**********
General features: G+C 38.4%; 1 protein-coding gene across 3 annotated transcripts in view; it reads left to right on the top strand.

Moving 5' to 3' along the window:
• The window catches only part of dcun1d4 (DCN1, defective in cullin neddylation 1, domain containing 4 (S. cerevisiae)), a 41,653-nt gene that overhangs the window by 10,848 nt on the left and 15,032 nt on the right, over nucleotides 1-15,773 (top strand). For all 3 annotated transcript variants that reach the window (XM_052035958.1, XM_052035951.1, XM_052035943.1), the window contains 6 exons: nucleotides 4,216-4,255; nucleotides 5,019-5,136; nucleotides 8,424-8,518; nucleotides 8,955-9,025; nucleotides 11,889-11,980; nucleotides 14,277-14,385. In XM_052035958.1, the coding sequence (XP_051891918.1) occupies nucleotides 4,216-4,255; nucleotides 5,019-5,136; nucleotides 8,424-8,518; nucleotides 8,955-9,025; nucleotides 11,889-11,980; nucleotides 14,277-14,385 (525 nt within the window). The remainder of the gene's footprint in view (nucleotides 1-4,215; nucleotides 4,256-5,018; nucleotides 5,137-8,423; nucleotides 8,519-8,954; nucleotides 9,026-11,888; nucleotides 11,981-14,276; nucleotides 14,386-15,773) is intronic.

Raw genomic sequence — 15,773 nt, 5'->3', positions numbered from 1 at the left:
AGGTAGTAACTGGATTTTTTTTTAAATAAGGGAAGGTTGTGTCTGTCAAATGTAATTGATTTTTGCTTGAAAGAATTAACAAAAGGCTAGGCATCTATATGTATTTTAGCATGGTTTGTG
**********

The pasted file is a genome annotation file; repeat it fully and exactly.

General features: G+C 38.4%; 1 protein-coding gene across 3 annotated transcripts in view; it reads left to right on the top strand.

Moving 5' to 3' along the window:
• The window catches only part of dcun1d4 (DCN1, defective in cullin neddylation 1, domain containing 4 (S. cerevisiae)), a 41,653-nt gene that overhangs the window by 10,848 nt on the left and 15,032 nt on the right, over nucleotides 1-15,773 (top strand). For all 3 annotated transcript variants that reach the window (XM_052035958.1, XM_052035951.1, XM_052035943.1), the window contains 6 exons: nucleotides 4,216-4,255; nucleotides 5,019-5,136; nucleotides 8,424-8,518; nucleotides 8,955-9,025; nucleotides 11,889-11,980; nucleotides 14,277-14,385. In XM_052035958.1, the coding sequence (XP_051891918.1) occupies nucleotides 4,216-4,255; nucleotides 5,019-5,136; nucleotides 8,424-8,518; nucleotides 8,955-9,025; nucleotides 11,889-11,980; nucleotides 14,277-14,385 (525 nt within the window). The remainder of the gene's footprint in view (nucleotides 1-4,215; nucleotides 4,256-5,018; nucleotides 5,137-8,423; nucleotides 8,519-8,954; nucleotides 9,026-11,888; nucleotides 11,981-14,276; nucleotides 14,386-15,773) is intronic.

Raw genomic sequence — 15,773 nt, 5'->3', positions numbered from 1 at the left:
AGGTAGTAACTGGATTTTTTTTTAAATAAGGGAAGGTTGTGTCTGTCAAATGTAATTGATTTTTGCTTGAAAGAATTAACAAAAGGCTAGGCATCTATATGTATTTTAGCATGGTTTGTG